Americans expect things to get worse between now and the inauguration: Poll

By Ben Werschkul | Yahoo Finance

This summer, Yahoo Finance and the Harris Poll surveyed Americans on the eve of the political conventions about how they expected things to stand in three months. The results were gloomy with respondents expecting conditions to worsen on all 10 issues we asked about.

We followed up this past weekend. The responses a second time around – with the chaotic 2020 campaign in its final stretch – were even worse.

For the 10 issues discussed, Americans were asked: “How much better or worse do you think each of the following will be three months from now?”

On nearly every issue, not only did a plurality of Americans expect conditions to worsen but more answered negatively this time around than they did in the summer.

“What we are seeing is a reflection of the volatility that is happening in the marketplace and with certain policy actions,” said Amir Kanpurwala, the Harris Poll Managing Director of Brand Strategy, in a Yahoo Finance interview to discuss the polls findings.

He added that the stalemate in Washington over more stimulus is making people more concerned “about the U.S. economy and about things like having a job, issues with the healthcare system, public safety so on and so forth.”

The sour mood is reflected across a range of other public data. A recent Ipsos poll conducted for Thomson Reuters found that 66% of U.S. adults believe that the country is “off on the wrong track.”

The survey was conducted before the chaos this week over additional stimulus negotiations that saw President Trump initially saying the country needs stimulus, then announcing “I have instructed my representatives to stop negotiating,” before reversing course again and asking for piecemeal measures as the markets bounced up and down.

Public safety, coronavirus, and the economy

Perhaps pointing to the possibility of a contested election, 49% of respondents to the Harris survey predicted that public safety would get much worse or somewhat worse between now and the eve of the next presidential inauguration. That was up 8 percentage points compared to the August survey.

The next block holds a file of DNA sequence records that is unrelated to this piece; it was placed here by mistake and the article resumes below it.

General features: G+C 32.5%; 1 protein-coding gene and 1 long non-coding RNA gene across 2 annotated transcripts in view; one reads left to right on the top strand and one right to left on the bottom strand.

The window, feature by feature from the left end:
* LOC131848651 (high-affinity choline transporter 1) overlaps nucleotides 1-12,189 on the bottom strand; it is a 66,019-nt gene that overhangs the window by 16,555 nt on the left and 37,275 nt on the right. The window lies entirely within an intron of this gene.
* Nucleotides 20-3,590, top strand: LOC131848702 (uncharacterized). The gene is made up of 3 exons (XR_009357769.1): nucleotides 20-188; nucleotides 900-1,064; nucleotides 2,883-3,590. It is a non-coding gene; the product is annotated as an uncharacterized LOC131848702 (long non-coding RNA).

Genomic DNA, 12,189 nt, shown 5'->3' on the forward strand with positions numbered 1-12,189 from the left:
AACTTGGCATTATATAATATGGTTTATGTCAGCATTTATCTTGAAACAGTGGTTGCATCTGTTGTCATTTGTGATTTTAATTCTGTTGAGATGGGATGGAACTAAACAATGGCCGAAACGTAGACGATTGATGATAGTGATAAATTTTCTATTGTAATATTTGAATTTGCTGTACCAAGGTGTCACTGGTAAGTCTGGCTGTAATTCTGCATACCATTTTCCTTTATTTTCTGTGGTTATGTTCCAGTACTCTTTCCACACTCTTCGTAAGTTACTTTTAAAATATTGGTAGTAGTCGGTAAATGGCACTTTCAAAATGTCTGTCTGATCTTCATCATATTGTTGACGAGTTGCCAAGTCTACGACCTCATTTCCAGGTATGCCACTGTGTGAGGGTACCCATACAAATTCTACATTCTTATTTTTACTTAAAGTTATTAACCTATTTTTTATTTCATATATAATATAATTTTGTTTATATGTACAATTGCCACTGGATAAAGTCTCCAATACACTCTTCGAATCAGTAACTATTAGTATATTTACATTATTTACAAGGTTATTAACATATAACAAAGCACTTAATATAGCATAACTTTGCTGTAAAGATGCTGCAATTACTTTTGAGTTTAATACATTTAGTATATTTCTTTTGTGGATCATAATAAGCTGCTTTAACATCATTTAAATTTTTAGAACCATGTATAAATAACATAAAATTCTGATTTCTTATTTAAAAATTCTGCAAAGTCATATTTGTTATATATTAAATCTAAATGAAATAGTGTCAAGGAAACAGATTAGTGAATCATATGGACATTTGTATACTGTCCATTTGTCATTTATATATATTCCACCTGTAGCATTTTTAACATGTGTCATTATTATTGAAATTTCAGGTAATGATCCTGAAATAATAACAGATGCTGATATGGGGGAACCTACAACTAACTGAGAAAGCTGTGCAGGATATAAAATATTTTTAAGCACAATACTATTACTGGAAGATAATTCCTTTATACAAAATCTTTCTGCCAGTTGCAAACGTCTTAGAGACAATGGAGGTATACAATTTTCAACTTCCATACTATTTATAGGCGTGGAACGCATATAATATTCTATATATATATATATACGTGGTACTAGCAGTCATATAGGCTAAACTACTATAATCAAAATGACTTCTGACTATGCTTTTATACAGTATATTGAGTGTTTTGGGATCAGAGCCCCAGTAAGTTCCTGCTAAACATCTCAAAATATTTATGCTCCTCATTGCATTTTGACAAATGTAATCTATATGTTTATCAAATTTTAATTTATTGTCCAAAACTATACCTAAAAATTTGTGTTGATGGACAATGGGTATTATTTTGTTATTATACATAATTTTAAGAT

The survey was conducted after President Trump’s positive diagnosis for COVID-19 was publicly announced. Nearly half of respondents – 47% – see the virus getting worse in the coming months, up 3 points from August. There was an age gap in the results with younger people more likely to be optimistic than their older counterparts.

More than half of Americans – 53% – think the U.S. economy will be much or somewhat worse three months from now, up 2 points from August. The pessimism this time around was most pronounced among women (57%) and Americans living the Northeast (60%).

The national debt was once again the issue that the biggest majority of Americans thing will get bigger: 63% say they think things will get much or somewhat worse, while only 11% see things improving on that front.

Social justice and health care

Harris conducted the poll from Oct. 2-5 and interviewed 1,003 American adults. The survey broke down the response by gender, age, and geographic area and the negative perspective was reflected across all groups.

The Southern states offered a slightly more positive outlook on the next three months but, like every other region of the country, more Southerners expect things to be worse on all 10 issues than better by January.

The numbers for social justice took a downturn. Asked about equality – social, civil, and economic equality – 38% of respondents said things will move be worse in the coming months. That was up 7 percentage points since August.

Health care was among the few issues where even a slight improvement was seen. In August, 40% of survey respondents saw things getting worse; this month that number inched down to 39%. In addition, in August, 26% of respondents said they expected the healthcare system to improve; now the number is down to 20%. A plurality of Americans – 41% – now expect “no change” in healthcare in the coming three months.

Read the full story at Yahoo Finance.